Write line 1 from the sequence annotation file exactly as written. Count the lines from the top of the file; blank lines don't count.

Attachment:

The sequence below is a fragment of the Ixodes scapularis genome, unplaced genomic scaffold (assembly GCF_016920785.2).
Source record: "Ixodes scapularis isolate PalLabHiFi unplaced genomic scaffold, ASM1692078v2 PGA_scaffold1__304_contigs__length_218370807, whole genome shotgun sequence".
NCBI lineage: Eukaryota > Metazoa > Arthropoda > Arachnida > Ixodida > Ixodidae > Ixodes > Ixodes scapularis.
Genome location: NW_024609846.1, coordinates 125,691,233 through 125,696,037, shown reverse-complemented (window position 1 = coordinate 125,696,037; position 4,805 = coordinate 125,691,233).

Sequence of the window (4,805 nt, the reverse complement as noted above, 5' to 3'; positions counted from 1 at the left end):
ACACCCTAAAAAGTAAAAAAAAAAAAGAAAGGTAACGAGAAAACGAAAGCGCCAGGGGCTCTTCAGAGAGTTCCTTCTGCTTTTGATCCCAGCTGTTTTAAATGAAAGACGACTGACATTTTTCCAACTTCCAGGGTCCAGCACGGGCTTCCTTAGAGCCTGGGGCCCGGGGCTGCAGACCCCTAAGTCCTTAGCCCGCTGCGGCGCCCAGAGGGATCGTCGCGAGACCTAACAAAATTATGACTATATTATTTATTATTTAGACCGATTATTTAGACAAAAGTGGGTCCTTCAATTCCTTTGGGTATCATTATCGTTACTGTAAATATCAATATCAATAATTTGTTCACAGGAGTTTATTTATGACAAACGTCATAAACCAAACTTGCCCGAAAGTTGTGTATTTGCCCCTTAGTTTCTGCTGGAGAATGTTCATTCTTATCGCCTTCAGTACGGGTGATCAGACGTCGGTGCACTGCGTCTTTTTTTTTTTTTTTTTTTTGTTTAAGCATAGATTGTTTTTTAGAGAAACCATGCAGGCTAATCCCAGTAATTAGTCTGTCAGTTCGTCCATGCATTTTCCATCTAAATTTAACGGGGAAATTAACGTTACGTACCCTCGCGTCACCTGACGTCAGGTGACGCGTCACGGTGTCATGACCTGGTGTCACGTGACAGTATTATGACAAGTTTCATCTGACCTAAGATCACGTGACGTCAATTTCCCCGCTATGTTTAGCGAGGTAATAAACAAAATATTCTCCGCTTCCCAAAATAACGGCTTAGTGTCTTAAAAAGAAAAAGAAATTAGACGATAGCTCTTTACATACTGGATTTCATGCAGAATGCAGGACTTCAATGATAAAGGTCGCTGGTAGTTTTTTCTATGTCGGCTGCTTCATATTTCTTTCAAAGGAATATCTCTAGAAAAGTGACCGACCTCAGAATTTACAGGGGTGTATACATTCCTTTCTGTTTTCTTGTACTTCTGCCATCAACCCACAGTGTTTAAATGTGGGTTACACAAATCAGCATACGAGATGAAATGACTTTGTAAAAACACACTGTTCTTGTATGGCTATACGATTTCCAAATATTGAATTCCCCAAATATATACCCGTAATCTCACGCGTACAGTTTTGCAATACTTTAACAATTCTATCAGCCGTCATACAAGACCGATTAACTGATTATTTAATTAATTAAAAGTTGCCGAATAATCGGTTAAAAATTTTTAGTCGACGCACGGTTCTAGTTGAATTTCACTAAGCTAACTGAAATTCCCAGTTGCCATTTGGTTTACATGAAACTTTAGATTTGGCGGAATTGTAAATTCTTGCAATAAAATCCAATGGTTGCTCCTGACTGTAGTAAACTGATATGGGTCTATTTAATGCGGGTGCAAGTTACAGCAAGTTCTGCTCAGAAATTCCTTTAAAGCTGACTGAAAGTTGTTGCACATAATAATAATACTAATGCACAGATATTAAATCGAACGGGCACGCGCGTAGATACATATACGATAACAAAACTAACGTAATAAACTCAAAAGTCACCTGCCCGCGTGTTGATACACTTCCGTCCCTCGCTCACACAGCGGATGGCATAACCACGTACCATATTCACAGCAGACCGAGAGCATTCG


The sequence below is a fragment of the Ixodes scapularis genome, unplaced genomic scaffold (assembly GCF_016920785.2).